Brussels, 30 June 2022 (TDI): On the occasion of World Social Media Day, the European Commission launched a new strategy for a better internet for kids (BIK+).
This new (BIK+) strategy improves age-appropriate digital services and reflects the recently proposed digital principle that children and young people should be protected and empowered online.
Today is World Social Media Day!
The European Commission has adopted a new strategy for a Better Internet for Kids (BIK+), to improve age-appropriate digital services & to ensure that every child is protected, empowered & respected online.
— EU in Indonesia (@uni_eropa) June 30, 2022
Moreover, it considers the Council’s conclusions on media literacy, the European Parliament’s resolution on children’s rights, and the Council’s recommendation to create a European Child Guarantee.
This new approach is a product of broad discussions with children. These discussions took place through targeted consultations with parents, teachers, the ICT and media industries, civil society, academia, and international organizations.
Therefore, BIK+ intends to enhance and assist the actual use of the currently available measures to safeguard children online, as well as to help kids learn skills and gain the confidence they need to securely enjoy and influence their lives online.
Impact of COVID-19
The COVID-19 pandemic brought to light both the advantages of digital technology and the urgent need for all children to have equitable access to technology (devices and networks), as well as digital skills and competencies, including media literacy.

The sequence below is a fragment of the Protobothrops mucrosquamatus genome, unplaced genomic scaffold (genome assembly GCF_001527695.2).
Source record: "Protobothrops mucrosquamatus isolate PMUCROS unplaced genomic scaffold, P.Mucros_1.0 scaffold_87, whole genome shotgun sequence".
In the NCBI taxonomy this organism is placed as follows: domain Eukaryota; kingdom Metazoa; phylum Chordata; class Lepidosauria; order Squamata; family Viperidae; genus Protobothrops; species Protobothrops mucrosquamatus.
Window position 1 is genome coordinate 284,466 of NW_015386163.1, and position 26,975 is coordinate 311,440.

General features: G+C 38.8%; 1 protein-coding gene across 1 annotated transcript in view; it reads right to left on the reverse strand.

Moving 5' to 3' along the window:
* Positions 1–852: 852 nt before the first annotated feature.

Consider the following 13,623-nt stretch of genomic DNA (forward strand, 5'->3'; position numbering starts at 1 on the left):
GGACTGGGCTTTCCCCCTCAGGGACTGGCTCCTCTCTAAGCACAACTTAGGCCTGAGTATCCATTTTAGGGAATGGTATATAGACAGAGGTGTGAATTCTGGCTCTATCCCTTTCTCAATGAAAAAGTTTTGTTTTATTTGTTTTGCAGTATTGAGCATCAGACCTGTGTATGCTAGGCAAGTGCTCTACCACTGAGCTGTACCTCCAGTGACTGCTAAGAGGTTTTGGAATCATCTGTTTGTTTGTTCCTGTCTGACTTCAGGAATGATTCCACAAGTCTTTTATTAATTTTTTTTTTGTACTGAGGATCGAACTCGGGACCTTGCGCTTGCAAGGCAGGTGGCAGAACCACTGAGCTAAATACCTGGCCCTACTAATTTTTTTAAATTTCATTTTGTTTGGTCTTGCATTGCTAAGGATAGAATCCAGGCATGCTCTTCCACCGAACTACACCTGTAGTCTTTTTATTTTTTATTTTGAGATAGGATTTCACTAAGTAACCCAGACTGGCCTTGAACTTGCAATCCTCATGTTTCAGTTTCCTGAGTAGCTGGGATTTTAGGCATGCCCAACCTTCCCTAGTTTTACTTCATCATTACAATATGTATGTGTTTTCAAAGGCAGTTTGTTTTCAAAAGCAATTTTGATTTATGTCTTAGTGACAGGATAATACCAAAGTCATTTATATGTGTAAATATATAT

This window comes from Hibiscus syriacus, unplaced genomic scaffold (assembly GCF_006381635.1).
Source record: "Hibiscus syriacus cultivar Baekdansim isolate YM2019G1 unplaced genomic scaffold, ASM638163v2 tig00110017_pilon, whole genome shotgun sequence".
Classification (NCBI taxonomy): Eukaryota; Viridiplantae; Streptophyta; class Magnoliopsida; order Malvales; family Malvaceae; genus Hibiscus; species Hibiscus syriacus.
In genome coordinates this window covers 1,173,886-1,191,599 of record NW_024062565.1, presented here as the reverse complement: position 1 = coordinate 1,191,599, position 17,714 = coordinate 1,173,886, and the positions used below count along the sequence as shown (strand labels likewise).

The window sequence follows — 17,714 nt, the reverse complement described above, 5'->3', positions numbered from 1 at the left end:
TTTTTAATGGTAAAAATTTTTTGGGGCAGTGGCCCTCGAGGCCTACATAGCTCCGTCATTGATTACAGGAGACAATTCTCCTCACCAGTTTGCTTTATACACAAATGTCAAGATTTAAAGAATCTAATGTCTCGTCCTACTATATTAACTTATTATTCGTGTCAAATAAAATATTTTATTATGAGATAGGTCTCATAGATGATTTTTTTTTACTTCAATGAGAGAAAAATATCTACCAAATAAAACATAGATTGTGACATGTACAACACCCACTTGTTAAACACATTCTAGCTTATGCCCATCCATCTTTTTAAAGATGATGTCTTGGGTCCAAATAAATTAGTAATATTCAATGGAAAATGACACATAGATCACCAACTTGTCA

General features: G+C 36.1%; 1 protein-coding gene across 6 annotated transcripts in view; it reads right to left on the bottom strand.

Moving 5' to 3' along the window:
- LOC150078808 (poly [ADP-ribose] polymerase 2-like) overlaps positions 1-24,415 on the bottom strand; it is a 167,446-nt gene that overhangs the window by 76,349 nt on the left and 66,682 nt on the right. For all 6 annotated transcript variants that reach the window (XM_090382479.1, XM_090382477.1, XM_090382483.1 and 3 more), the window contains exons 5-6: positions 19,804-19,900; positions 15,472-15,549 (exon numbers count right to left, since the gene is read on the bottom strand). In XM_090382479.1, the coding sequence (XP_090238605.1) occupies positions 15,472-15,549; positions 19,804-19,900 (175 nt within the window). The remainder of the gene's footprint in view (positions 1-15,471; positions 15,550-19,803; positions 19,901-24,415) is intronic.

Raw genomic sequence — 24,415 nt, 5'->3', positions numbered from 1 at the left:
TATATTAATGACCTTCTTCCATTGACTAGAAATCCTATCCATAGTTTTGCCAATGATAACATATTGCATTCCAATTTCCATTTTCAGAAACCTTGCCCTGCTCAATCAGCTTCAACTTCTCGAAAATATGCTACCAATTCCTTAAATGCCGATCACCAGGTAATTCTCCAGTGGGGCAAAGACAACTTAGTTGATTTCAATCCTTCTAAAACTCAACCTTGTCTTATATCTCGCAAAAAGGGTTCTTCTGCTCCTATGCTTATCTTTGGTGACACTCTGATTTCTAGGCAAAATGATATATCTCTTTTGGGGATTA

Meanwhile, children without internet access remain deprived of resources that can help them study and grow. Inequalities can increase the likelihood that someone will have poorer educational performance, poorer mental health, and fewer long-term opportunities.
The Commission proposed an ambitious reform of the current rulebook in December 2020. The goal was to create a safer digital space for all users of digital services.
Its purpose was to confront this issue as well as the dangers and effects of the increasingly digitalized society, including for children.
Consequently, the recent parliamentary agreement on the Digital Services Act (DSA) demonstrates that the safety of minors is one of the pillars of the new regulations, obligating businesses to prioritize the interests of children.
In addition, the Commission has proposed a European Declaration on Digital Rights and Principles for the Digital Decade as part of its vision for Europe’s digital transformation by 2030, which embodies EU values including child empowerment and protection.